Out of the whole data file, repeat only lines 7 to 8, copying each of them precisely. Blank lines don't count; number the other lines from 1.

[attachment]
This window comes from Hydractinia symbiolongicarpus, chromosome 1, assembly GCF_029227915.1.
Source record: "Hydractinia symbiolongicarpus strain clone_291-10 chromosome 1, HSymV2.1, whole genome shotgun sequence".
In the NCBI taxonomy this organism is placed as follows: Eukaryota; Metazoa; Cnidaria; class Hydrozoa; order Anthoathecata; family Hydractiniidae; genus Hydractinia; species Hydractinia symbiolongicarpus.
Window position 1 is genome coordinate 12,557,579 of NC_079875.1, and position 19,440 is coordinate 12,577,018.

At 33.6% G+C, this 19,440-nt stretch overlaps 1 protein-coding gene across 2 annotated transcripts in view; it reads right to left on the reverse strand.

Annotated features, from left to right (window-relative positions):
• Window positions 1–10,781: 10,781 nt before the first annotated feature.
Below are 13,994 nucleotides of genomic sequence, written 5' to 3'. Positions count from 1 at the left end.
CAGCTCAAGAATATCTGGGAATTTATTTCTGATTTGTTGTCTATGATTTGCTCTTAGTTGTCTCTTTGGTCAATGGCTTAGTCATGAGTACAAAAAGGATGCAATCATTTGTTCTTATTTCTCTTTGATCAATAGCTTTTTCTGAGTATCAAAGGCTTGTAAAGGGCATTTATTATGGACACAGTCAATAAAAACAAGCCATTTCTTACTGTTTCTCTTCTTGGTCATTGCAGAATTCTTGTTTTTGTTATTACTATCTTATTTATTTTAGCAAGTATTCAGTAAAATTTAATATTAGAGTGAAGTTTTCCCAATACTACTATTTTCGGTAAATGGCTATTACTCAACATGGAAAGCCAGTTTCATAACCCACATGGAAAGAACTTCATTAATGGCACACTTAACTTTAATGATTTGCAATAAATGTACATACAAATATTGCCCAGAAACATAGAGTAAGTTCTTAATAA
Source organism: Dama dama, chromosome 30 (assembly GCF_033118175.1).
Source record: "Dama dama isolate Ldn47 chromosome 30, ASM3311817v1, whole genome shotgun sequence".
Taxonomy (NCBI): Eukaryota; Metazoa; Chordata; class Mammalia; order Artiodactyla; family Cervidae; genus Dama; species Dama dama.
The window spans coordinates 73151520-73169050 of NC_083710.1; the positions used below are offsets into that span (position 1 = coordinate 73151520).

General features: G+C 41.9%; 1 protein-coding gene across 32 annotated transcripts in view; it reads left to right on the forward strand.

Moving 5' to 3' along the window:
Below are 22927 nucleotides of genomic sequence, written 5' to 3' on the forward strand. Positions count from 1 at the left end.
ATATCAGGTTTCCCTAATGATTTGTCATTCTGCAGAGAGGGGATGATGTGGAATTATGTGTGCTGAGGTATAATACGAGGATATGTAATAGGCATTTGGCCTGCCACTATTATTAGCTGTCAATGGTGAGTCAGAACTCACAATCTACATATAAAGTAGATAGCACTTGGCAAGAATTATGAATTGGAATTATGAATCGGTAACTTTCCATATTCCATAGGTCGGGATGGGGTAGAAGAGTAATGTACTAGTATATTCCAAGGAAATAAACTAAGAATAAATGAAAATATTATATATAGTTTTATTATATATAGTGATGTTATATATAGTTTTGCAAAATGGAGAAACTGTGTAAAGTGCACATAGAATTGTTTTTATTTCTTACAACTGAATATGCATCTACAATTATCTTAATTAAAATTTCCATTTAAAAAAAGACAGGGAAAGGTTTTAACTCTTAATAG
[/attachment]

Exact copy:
• Window positions 1–10,781: 10,781 nt before the first annotated feature.
Below are 13,994 nucleotides of genomic sequence, written 5' to 3'. Positions count from 1 at the left end.